“I’m working every day to make an impact with young people and build community.”

Derek Minnema builds on a Sac State foundation as he leads region’s largest transportation project

Homing in on a career path while a Sacramento State student, Derek Minnema gravitated toward civil engineering because it offers the most tangible evidence of one’s work.

“At the end of the day, what you’re building are roads or water systems, bridges, buildings,” he said. “They are things that are real, that you can touch, and that can have a big impact on society.”

It’s no surprise, then, that he’s leading creation of a 34-mile highway connecting Interstate 5 in Elk Grove to Highway 50 in Folsom, the region’s largest transportation project, one with the potential to transform Sacramento County.

Minnema, as executive director of the Capital SouthEast Connector Joint Powers Authority, is responsible for all aspects of the project, from budgeting and approvals to engineering and design work. And much of that work draws on skills he learned at Sac State.

“Everything is hands on,” he said of the University’s Engineering program. “The professors were available and wanted to see you succeed. I still, to this day, have great relationships with professors who are still there.”

The department also brought industry representatives into the program to share their knowledge and experience, he said. And a semester-long capstone assignment allowed senior students to work in teams on a longer-term project – exactly the kind of work they would undertake once entering the workforce.

Minnema didn’t forget those experiences after graduating. He has mentored Sacramento State students, serves on the University’s Industry Advisory Council, and offered the SouthEast Connector project as a host organization for a senior project. Students spent the semester figuring out how to construct the road through the small town of Sheldon in a way that the community would support and that minimized disruptions – ultimately presenting their findings to the project’s board of directors.

“It was one of the best meetings we ever did,” Minnema said. “The board members loved it. The students did a great job.”

A passion for civil engineering and a desire to give back weren’t the only things Minnema got from Sacramento State. His fellow students, he says, became crucial business contacts down the line. And his time with Associated Students Inc. – he served as director of Engineering and Computer Science – prepared him for a job in which communicating with the public and gaining its input is essential.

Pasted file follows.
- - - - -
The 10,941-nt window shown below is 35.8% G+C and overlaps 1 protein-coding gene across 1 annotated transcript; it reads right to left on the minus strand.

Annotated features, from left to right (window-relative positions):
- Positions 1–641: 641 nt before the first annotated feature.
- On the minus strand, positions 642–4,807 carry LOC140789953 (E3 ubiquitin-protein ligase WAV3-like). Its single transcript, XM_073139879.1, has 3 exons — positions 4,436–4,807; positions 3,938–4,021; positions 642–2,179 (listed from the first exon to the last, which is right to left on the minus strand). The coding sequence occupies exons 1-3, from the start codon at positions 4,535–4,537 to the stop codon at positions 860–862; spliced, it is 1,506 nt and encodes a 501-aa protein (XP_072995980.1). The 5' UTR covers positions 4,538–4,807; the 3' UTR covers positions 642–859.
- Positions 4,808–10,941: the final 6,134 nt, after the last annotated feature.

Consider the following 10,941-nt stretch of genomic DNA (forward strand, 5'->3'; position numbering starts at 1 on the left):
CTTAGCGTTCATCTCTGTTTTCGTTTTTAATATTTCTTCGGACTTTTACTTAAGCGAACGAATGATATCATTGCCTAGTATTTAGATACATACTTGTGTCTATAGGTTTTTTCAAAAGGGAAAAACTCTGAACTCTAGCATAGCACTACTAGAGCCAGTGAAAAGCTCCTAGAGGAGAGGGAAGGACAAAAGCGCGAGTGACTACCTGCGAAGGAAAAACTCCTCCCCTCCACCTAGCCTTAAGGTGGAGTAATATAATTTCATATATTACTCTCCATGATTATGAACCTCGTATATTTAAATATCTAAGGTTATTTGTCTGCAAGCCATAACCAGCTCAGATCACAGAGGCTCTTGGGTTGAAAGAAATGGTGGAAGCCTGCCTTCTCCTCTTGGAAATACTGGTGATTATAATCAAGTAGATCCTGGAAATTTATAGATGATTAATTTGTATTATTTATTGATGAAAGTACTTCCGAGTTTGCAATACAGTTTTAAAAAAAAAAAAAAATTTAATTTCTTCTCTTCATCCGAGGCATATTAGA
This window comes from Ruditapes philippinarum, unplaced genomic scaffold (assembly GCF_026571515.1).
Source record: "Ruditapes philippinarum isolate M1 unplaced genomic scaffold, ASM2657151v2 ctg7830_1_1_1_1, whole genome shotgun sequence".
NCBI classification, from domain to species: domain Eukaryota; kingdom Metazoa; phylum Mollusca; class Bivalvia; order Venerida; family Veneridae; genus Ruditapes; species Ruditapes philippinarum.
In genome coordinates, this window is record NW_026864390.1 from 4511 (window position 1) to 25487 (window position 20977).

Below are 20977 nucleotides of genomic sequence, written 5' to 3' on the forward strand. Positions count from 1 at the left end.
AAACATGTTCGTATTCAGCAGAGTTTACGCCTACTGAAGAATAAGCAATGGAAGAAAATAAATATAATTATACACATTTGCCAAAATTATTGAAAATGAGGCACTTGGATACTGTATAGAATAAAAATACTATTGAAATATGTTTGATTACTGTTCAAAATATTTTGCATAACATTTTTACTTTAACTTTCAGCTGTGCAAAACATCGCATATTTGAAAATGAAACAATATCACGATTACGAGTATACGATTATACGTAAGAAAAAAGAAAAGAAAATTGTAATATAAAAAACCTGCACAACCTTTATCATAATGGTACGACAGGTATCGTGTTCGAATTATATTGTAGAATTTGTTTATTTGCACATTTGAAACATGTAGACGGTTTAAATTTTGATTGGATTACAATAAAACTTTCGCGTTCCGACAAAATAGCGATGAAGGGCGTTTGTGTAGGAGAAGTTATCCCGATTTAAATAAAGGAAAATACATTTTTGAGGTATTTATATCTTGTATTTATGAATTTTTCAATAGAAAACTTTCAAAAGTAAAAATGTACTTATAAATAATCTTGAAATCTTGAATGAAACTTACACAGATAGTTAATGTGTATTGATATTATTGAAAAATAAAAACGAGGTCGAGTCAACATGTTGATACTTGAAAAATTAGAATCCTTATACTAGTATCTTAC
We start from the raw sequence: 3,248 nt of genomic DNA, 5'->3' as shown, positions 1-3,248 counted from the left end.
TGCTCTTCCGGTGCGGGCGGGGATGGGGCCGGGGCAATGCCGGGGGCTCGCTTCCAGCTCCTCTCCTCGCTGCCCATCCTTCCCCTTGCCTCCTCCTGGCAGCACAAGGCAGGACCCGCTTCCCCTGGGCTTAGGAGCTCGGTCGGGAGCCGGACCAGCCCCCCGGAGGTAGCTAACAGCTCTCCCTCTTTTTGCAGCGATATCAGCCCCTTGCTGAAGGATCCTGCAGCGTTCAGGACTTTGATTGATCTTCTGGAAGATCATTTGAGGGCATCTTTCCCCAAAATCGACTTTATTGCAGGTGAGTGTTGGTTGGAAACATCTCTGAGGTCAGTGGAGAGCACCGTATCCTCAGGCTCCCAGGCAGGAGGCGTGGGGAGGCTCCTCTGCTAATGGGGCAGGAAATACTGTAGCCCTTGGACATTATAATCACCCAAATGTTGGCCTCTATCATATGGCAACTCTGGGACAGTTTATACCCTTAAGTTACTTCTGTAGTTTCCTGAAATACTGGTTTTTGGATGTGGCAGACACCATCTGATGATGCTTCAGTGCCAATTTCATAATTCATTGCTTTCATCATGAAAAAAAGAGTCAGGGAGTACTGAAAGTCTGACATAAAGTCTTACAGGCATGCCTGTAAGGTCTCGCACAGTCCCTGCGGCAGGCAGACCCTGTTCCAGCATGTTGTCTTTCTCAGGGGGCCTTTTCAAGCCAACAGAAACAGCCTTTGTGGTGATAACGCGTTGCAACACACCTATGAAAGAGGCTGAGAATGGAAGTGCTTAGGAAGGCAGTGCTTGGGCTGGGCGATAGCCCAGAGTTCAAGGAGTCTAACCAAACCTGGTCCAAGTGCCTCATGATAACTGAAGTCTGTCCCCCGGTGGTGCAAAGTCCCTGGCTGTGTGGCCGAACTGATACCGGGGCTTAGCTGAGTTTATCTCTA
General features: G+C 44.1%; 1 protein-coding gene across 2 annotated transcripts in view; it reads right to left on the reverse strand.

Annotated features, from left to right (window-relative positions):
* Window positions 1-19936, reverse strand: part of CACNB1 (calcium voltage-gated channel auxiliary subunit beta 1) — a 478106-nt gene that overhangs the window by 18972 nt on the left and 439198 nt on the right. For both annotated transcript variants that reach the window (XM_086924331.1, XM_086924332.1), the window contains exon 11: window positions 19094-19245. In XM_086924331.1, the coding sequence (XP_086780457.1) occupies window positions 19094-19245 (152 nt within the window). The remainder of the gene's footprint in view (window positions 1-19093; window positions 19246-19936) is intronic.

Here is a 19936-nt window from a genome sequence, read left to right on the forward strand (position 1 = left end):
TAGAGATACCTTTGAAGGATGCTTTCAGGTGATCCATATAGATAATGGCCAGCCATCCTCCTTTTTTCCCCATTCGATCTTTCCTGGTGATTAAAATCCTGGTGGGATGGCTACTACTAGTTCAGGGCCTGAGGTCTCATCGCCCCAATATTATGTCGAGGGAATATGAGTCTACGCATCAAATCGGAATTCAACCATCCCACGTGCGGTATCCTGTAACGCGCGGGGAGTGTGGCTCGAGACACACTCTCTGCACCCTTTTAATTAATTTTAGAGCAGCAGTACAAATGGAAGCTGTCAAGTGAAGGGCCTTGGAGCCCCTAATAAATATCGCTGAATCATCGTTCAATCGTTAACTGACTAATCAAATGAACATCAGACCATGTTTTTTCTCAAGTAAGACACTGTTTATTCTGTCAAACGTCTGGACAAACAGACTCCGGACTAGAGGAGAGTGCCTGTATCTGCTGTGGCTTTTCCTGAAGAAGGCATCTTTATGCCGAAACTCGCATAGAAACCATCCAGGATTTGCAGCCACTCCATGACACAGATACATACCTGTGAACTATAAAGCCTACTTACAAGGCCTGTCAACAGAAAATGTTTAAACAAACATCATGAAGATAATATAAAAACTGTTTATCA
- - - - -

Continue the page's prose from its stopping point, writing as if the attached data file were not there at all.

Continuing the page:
“Being in student government was the first taste of that for me, because not only do you have to run a campaign, but you’re constantly interfacing with the local organizations, clubs and students,” he said. “That created the foundation for a lot of public advocacy and outreach work that I do now.”

Before his time with the SouthEast Connector project, Minnema worked in the private sector on a variety of regional projects, including the redevelopment of Kaiser’s South Sacramento medical center, a street beautification project along Del Paso Boulevard, and numerous transportation projects such as interchanges and railroad grade separations. Early in his career, he had the opportunity to work at Sac State on the new University Bookstore and the Academic Information Resource Center.

Many engineering students graduate with dreams of working around the world on massive, landmark construction projects, said Minnema, who grew up in Dixon and now lives in Fair Oaks. But there is an entirely different, and potentially greater, satisfaction that comes from staying local.

“Working on big projects is great. You do get a certain amount of pride with large, complicated, challenging projects,” he said. “But at a certain point you want to have an impact in the neighborhood and the community where you live.

“I can get in the car with my kids and show them things I had a role in building. As a parent, as a father, that’s a cool thing to do.”